Maybe you have a tutorial uploaded here so I can look into it later? And of course for everyone else to see and learn from too.

Any string that is auto increment is incredibly vulnerable be it a post variable, cookie, or session, all can be manipulated. It is amazing the amount of Users who ‘play-around’ where they shouldn’t be. :wink:

I like to study all my server logs to improve security where I can, and it’s probably one of the most common entry points for the wannabe.

@brad, @Dave, the ID is sent via POST, it may not be seen in the URL bar of the browser but it still can be seen by someone who wants to “see” it. It is not encrypted even when using SSL. Am I correct or my understanding is skewed? :smiley: Please correct me.

A quick look at your browser console will reveal a whole world of exploitable information.

We do this, it can have a small effect on MYSQL performance but unless you have tens of thousands of records this is minuscule.

Have a field in your table called something like uniqueRef with a varchar value of say 64 (we prefer a nice long variable, this could be shorter or longer, not really important but ideally around 10 or more). On Insert select this field and for its value tap the dynamic lightening bolt and select timestamp, then press the magic wand button and right click on timestamp and select cryptographic and pick any of the algorythms, SHA256 for example, we just want some randomness to this data and timestamp is pretty unique as the chances of a collision are millions to one… For the Salt simply select the timestamp again and click select, and save your action. Now when a new record is inserted this value will be populated with a unique string. On the update/delete side simply add Cookie Manager to your page and add a cookie called uniqueref (ALL LOWER CASE). Then select your delete button/icon/image/row and add a Dynamic Event, select Mouse - Click. Open the Action and pick Set Cookie from the Cookie Manager, select the cookie you created, and from the Repeat or its details the uniqueRef field and set to Secure. Click Select, save the page. In your Server Action for Update/delete under Global - Cookies add your cookie name (ALL LOWER CASE), then simply filter this value against the cookie value for the records uniqueRef. Job’s a good-un!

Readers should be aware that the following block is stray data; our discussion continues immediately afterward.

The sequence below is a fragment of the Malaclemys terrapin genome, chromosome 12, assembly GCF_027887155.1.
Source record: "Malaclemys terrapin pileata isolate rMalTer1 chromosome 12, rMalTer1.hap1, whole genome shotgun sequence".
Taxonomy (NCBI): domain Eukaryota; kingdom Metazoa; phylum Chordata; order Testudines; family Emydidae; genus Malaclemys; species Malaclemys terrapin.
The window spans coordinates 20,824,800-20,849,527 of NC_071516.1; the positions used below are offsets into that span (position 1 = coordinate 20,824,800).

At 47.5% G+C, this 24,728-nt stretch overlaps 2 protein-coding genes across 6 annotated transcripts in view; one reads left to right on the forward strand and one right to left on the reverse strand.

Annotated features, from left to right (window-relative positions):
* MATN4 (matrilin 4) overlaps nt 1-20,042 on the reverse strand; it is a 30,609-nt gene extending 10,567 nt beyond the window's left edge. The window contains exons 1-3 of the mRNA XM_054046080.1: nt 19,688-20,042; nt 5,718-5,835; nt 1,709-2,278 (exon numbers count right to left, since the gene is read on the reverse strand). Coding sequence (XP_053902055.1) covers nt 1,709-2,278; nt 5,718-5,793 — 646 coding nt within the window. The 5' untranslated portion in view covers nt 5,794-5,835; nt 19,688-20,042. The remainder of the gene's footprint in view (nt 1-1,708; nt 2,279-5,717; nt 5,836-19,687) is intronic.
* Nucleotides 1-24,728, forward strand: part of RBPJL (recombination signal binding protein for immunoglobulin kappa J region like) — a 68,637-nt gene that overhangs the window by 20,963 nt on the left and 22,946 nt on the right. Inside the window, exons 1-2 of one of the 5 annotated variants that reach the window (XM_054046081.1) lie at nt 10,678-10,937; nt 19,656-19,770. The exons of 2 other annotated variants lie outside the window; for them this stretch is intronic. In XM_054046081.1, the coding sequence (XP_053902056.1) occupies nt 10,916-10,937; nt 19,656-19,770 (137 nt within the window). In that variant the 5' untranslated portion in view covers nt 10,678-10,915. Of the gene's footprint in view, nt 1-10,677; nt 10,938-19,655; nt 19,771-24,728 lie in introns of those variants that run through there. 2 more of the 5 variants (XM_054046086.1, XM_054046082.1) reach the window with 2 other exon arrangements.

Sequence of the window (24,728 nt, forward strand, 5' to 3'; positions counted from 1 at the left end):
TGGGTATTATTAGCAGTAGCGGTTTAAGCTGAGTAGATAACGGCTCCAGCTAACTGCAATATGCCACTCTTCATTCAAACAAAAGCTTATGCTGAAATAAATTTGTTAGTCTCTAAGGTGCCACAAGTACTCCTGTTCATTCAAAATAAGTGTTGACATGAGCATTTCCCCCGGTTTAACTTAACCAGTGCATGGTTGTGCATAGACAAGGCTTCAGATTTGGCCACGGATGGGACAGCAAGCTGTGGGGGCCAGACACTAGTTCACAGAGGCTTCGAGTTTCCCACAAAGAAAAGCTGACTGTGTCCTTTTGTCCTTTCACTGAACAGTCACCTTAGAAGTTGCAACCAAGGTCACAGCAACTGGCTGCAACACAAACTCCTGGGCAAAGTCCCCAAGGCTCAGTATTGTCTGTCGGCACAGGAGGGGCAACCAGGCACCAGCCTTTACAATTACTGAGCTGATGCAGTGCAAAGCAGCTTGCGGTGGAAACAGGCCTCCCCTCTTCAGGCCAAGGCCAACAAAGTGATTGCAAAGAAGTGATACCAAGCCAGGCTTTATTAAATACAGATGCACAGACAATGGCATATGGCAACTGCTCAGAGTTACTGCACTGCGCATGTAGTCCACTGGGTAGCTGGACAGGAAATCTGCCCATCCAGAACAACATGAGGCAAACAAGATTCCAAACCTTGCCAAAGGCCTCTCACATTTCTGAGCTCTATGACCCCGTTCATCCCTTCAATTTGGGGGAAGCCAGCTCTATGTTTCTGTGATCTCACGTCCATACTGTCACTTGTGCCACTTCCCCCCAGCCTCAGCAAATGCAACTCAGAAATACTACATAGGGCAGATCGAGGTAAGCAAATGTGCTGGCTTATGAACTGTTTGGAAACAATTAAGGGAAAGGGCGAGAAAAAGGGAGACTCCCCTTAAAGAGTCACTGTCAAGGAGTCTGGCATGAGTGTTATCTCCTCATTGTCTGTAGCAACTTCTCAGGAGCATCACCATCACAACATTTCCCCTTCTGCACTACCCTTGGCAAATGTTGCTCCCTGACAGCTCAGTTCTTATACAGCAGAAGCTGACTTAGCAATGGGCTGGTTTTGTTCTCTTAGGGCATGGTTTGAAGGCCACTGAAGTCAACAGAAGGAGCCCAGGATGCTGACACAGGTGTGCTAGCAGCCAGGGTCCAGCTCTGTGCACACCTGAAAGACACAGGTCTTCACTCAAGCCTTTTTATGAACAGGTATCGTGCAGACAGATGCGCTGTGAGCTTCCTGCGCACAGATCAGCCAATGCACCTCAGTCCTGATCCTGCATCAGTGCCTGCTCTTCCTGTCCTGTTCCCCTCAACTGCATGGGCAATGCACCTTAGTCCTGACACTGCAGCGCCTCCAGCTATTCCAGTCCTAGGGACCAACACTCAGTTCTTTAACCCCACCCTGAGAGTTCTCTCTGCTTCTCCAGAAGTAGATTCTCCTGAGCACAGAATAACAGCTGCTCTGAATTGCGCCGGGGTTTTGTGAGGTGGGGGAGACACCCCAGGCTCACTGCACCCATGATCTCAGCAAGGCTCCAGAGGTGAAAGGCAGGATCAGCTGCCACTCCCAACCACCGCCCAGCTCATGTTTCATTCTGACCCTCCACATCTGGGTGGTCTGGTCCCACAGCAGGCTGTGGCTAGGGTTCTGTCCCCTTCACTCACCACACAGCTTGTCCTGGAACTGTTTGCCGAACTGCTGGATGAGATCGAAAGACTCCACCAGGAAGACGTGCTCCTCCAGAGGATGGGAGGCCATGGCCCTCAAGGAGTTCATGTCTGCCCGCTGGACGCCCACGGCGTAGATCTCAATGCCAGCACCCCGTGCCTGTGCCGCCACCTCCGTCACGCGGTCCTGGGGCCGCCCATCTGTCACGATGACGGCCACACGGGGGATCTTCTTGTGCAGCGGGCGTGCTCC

Just a tidy up extra. Once the action has run successfully you can set a dynamic event on success to remove the cookie ready for the next Action. Obviously another entry with the same reference is millions if not billions to one so it is not life and death important, just good house-keeping! :wink:

Very interesting, Dave. Thanks

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@brad, Every little helps dear sir. It is a simple solution to a common issue and Wappler makes it even easier than ever to take this precaution against a common threat. A simple script could wipe out all of your records in a worst case scenario, within seconds/minutes.

As an extra I tend to always include the security provider in the delete actions where possible

In most cases where it is important, the user will be logged in with some sort of security.

I tend to also check the security.identity is set to stop people passing parameters from non authorised sources like other web site pages.

Where the data is Llnked to the user, i will add the security provider ID as part of the delete routine i.e the delete will be:

WHERE itemid = $_POST. itemid AND userid = security.identity

as an additional layer


Am in-line with Brian 100%. Security is so often over-looked especially with regards to CRUD actions. Separating your database in to specific users (don’t use a single database User granted with all permissions if it is not necessary) is also a great way of protecting against such invasions. It can get complicated but if your data is worth it and your Client is important to you we must do all we can to protect their data.

We tend to have an administrator User (not named Administrator obviously) with the necessary permissions to perform CRUD operations, and a basic User for simple viewing of data without too many permissions to the database. Easily managed in the Database Connector and via any database management console/software.